As Charles M. Schulz once said: “All you need is love. But a little chocolate now and then doesn’t hurt.” Universally loved, we’ve taken a look at how chocolate packaging design has been used to reflect a nation or celebrate the culture of the people eating it.
See if you can guess the country just by looking at the chocolate’s packaging design!
America – Harper McCaw
This patriarchal design uses colours, graphics and typefaces that scream Americana. It was inspired by an impending election with each flavor reflecting a political party, issue or phrase – all in good spirits. A pop-up shop was even set up so that consumers could vote for their favorite bar; Red State, Tea Party and Taxation Without Representation being some of the candidates! The collaboration between Design Army and Harper McCaw “resulted in a product that added humor and sparked conversation during an often contentious season.”
Peru – Marana Craft
With illustrations of locals sourcing and processing cacao beans, these bars are reflecting a nation where chocolate is made – Peru. The Marana Craft packaging design showcases the culture and traditions of various Peruvian towns and how they contribute to the development of chocolate. The artwork also displays popular art of each area, boosting the authentic feel of this branding design.
Germany – Lapp & Fao chocolate
Structured and organised chocolate packaging design, must be German designers! These bars and designed as journals and ordered with volume numbers on the spine. Each volume created to be a “delicious memento of Lapp & Fao’s travels.”
Japan– Seibu Department Store chocolate
This innovative and outside-of-the-box Japanese design has created chocolate paint tubes. Each one has a different flavor of syrup inside and collectively they form an oil paint set.
France – Le chocolat des Francais
This unique packaging design showcases the content and language of traditional French culture. From beret’s to the traditional striped t-shirts, this packaging makes you go “Oh la la.” The script typeface and logo boosts the authenticity of this small village made chocolate.
Vietnam – Marou
Everything in the Marou chocolate making process is done by hand and the packaging design is no different. These delicate brown paper wrapped chocolate bars feel very authentic. To reflect the hand-made nature, the packaging is decorated with the authentic and traditional Vietnamese art forms, known as Đông Hồ. This form of print-making was established in a small village in the North of Vietnam. To create these designs, Rice Creative worked with a family whom have been practicing this art form for 500 years (21 generations), proving they are as authentic as they look.
Africa – Leonidas chocolate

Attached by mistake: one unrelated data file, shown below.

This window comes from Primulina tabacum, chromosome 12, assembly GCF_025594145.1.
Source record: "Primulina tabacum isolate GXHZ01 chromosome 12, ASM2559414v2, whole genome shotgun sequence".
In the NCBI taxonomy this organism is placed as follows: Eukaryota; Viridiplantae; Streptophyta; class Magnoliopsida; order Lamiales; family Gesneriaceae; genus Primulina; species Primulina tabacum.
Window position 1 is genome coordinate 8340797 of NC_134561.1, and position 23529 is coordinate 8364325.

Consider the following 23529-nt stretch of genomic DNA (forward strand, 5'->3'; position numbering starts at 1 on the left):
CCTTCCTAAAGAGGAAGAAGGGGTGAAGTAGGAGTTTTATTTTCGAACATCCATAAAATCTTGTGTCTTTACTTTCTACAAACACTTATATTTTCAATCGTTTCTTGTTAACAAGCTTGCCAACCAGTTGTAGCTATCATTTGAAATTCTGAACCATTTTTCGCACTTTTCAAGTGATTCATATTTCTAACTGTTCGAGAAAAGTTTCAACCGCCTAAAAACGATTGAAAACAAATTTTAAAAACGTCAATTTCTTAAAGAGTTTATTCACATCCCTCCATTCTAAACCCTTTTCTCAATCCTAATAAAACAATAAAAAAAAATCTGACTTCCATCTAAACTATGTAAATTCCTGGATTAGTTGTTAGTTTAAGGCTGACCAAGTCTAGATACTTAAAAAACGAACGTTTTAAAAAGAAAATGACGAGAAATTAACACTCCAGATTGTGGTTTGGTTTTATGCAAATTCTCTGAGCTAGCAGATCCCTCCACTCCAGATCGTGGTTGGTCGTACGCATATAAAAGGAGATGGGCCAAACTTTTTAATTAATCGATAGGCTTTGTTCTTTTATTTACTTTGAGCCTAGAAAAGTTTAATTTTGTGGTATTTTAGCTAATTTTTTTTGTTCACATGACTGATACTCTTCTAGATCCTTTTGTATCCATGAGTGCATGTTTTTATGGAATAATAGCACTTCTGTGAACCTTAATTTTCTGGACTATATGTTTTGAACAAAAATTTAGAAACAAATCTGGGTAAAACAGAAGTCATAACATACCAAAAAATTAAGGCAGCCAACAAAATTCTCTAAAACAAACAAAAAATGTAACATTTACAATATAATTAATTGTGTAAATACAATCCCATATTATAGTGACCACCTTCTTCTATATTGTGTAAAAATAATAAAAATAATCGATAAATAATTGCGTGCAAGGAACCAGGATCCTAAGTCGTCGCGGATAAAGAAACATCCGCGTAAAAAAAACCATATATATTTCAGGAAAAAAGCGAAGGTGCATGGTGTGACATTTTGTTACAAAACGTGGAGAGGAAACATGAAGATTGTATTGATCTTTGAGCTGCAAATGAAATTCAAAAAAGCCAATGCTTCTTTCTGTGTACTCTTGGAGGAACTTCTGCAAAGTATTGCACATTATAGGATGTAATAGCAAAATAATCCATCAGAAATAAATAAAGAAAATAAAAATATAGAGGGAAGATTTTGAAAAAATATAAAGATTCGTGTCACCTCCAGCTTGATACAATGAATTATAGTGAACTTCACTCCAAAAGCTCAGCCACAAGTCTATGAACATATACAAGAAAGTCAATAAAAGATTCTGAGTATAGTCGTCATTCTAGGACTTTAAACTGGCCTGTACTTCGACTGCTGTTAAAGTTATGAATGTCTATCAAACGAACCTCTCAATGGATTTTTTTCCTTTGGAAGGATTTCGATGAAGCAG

With bright and bold African motifs, this packaging design has created a pattern to reflect the fruit from the different African countries, such as mango, papaya and pineapple.
Ecuador – 1892 Premium chocolate
In 1892 Equador was the largest international exporter of cacao beans, so it seems fitting that this branding aims to reflect this legacy with its vintage style of chocolate packaging. The packaging is even made from an eco-friendly reed paper from Equador. To further create the feel of vintage currency, the typeface was chosen following a study on the Ecuadorian currency of 1892.
New Zealand – Whittaker’s chocolate
Using traditional Maori motifs and kiwi icons, the Whittaker’s Artisan chocolate packaging range incorporates Kiwi culture into an elegant gold foiled pattern. Each flavor is also made unique with the association with a different town or region in New Zealand that produces one of the ingredients, e.g. “Hawke’s Bay Black Dorris Plum” and “Marlborough Sea Salt”.
India– Kodagu homemade chocolates
This packaging is representative of and informative about an ancient community in Karnataka, India. Imagery of the tribe has even been used to show the history behind the brand, as well as muted tones to reflect the local and homely feel of this product.
Armenia – Chocolatl packaging design
Chocolate was the “food of the Gods” for Mayan people and considered a very special gift in their culture. Chocolate actually derives from the Mayan word ‘xocolatl’ which was later chocolatl. Therefore this design strongly reflects Mayan culture and highlights the significant and holy meaning to gifting and sharing chocolate with somebody.
Singapore – Sucre Organic chocolate
The detailed packaging of this tea-infused, organic artisanal chocolate with bright colours and gold-foil finishing reflects past and present Singapore. Flowers and tea are long-standing and significant parts of asian culture, and the delicate packaging design reinforces the hand-crafted Singaporean qualities of the product.